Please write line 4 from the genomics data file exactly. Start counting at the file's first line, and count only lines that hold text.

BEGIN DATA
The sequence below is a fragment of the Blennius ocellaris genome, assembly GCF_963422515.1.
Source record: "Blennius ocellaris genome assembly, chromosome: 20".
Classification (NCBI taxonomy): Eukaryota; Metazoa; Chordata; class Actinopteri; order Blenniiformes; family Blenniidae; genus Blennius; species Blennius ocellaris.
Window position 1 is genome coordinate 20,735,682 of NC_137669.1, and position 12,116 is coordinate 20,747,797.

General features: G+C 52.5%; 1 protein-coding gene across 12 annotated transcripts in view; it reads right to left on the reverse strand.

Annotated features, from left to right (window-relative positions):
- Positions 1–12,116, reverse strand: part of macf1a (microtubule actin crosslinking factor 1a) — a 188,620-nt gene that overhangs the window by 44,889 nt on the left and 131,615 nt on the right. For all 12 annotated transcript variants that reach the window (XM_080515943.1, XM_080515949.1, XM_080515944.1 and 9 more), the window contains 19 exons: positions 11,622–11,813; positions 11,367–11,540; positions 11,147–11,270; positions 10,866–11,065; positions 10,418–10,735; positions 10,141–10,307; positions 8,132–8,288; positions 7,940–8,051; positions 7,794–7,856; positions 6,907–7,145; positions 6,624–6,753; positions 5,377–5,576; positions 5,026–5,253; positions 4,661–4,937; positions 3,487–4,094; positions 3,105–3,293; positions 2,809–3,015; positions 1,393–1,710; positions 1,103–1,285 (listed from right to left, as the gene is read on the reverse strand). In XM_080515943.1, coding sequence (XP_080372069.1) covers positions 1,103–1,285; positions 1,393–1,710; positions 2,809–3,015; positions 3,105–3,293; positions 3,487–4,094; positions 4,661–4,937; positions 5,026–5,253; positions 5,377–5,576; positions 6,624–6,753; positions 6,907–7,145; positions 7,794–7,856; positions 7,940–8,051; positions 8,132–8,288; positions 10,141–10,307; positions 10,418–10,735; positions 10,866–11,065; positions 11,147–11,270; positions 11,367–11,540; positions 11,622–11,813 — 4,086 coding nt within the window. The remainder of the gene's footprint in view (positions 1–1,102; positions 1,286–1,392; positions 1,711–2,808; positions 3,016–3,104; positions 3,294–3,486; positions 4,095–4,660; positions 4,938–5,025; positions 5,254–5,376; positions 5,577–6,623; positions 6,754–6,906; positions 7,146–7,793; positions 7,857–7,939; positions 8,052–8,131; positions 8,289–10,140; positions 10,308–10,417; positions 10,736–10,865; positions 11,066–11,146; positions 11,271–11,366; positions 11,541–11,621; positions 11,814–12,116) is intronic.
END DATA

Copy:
Window position 1 is genome coordinate 20,735,682 of NC_137669.1, and position 12,116 is coordinate 20,747,797.